The desirable characteristics of a GDL include (i) relative stability in the fuel cell environment; (ii) good electrical conductivity; (iii) high permeability for gases and liquids; and (iv) elastic property under compression [4]. Carbon in the form of either paper or cloth are widely used GDL base materials, and both them have their own pros and cons [3]. Though the conventional carbon-based GDLs (non-woven carbon paper and carbon cloth) are functionally similar, they possess different structural characteristics, which might significantly influence the transport of heat, current, reactant gas, and water. Conventional GDLs are typically porous composites and comprise carbon-based material to enhance the electrical conductivity and polytetrafluoroethylene (PTFE) to improve hydrophobicity characteristics [5]. However, these materials contribute to the durability issues. Apart from the durability, the complex manufacturing process also augments the issues pertaining to PEM fuel cell commercialization.

2. GDL Degradation

The conventional GDL material suffers from several degradation issues, and the predominant ones are mechanical and electrochemical degradation. Mechanical degradation is due to the high compression and results in GDL deformation and changes in thickness due to the breakage and displacement of fibres under high pressures. Electrochemical degradation is due to the oxidation of carbon to carbon dioxide, and is illustrated in Equation (1):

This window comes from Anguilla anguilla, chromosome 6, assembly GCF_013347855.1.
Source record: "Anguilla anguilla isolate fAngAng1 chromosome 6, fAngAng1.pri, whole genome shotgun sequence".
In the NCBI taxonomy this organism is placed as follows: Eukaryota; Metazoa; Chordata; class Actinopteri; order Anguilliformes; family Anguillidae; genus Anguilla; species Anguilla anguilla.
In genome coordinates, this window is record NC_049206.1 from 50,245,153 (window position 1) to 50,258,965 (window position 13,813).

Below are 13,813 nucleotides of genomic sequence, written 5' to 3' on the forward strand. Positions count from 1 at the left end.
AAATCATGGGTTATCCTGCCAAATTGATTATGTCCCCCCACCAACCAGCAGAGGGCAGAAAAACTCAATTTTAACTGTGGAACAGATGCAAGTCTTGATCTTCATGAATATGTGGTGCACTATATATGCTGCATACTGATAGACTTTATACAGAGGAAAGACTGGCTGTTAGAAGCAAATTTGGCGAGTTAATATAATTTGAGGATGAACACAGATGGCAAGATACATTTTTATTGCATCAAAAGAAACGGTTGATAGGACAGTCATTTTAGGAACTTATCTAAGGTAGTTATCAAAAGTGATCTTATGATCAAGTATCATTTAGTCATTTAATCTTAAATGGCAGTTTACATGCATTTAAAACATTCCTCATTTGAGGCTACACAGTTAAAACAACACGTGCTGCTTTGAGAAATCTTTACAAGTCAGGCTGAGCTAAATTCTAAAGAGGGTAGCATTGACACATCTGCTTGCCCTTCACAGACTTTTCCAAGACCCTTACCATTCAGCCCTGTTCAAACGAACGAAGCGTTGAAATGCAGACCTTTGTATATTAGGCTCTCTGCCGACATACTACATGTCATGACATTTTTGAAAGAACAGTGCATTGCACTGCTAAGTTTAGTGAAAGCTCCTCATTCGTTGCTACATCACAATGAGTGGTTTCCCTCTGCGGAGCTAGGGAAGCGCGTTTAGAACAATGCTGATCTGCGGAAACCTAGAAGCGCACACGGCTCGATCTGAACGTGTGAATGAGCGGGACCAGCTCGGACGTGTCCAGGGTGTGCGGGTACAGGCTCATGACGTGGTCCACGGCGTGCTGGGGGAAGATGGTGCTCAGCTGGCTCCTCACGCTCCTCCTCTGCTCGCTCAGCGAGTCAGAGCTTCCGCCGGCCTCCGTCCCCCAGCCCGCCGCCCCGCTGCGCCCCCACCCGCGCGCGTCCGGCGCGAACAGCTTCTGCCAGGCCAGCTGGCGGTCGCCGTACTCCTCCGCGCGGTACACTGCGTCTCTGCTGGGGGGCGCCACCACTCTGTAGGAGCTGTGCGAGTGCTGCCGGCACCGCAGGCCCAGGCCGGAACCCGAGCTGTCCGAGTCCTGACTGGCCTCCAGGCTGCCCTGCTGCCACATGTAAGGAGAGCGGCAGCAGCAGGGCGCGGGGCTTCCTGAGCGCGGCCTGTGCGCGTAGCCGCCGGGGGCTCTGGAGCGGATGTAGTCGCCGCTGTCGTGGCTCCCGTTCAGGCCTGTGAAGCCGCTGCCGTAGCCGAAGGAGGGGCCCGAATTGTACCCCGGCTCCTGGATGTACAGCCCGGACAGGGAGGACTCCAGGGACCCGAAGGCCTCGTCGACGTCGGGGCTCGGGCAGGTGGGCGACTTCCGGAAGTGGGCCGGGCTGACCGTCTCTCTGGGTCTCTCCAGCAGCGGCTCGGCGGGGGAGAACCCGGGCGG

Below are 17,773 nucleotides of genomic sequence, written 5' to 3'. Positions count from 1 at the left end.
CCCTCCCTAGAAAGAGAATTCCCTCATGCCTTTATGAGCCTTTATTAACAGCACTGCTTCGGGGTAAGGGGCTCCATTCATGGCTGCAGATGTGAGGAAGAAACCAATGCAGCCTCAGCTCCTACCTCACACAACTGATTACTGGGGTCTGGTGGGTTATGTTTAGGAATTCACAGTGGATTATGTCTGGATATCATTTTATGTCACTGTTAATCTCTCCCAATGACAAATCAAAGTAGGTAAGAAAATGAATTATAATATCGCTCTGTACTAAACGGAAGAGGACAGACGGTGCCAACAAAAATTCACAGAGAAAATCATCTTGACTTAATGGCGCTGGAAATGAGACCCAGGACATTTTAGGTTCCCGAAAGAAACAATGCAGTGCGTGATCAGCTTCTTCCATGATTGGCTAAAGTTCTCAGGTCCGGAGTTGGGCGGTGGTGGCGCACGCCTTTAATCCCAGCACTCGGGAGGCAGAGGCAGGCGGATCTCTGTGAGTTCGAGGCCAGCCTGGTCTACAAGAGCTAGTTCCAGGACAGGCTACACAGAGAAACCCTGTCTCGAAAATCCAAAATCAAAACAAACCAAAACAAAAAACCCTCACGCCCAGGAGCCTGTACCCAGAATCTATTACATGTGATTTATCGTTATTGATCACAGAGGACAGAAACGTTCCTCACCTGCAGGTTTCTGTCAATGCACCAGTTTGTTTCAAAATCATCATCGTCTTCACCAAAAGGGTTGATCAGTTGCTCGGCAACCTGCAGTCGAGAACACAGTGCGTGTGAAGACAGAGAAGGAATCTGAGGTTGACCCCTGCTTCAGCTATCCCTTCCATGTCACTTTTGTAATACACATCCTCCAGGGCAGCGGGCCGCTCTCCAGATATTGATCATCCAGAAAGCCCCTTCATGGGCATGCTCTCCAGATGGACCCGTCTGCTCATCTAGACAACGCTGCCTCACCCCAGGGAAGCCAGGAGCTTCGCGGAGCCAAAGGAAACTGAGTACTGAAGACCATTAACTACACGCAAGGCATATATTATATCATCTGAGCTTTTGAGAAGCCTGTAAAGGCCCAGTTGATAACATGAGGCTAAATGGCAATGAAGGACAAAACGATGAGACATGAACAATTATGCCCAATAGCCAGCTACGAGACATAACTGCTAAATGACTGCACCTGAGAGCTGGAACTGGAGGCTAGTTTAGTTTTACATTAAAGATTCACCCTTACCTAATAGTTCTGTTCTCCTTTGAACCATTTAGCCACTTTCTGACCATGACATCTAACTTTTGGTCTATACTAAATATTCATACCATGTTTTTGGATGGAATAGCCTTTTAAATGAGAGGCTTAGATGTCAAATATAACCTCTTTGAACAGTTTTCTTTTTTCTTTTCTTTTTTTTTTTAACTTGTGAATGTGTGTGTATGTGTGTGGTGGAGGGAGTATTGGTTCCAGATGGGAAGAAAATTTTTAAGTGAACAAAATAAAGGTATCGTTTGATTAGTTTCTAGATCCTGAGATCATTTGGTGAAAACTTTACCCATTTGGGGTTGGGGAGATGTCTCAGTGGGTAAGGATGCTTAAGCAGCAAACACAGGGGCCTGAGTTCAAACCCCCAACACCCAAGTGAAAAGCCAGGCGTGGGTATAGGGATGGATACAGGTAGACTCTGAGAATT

C + 2H2O → CO2 +4H+ + 4e, Eo = 0.207 V vs. Standard Hydrogen Electrode
However, operating a PEM fuel cell stack at such a low voltage (<0.207 V) is not practically possible. Incorporating a GDL that is free from carbon can be a promising solution to evade this issue.
Excess water accumulation (flooding) can accelerate the degradation of the catalyst and the gas diffusion layer due to polytetrafluoroethylene loss [6,7]. Apart from degradation issues, conventional GDL materials are fabricated by a multifaceted manufacturing process as shown in Figure 2, which is one of the prime reasons for its high cost.
The hypothesis of the present work is that the durability, complexity, and cost can be significantly improved in a positive manner by the 3D printing manufacturing technique. Therefore, the contribution to knowledge in the proposed work is to:
  • Improve the durability of GDL as they are susceptible to electrochemical oxidation [9].
  • Simplify the manufacturing process by an advanced 3D printing technique, which can be a promising solution to drastically reduce the costs and lead-time.

3. Experimental Procedure

The manufacturing process employed in the present work involves the use of a selective laser sintering (SLS) system, where the desired material in the powder form can be consolidated layer upon layer through laser heating. Sufficient inter-particle and inter-layer consolidation are achieved by optimising the laser energy flowing into the powder substrate [10]. The energy density (ED, J·mm−2) per unit area along the scan line can be evaluated as per Equation (2) [11]:
ED = P/(D × v).
The three critical parameters governing the SLS (3D printing) mechanism are laser power (P), scan speed (v) and beam diameter (D) [11]. The SLS system used for the work employs a beam deflection system (galvano mirrors) to achieve the laser scanning as required.

Material Selection for SLS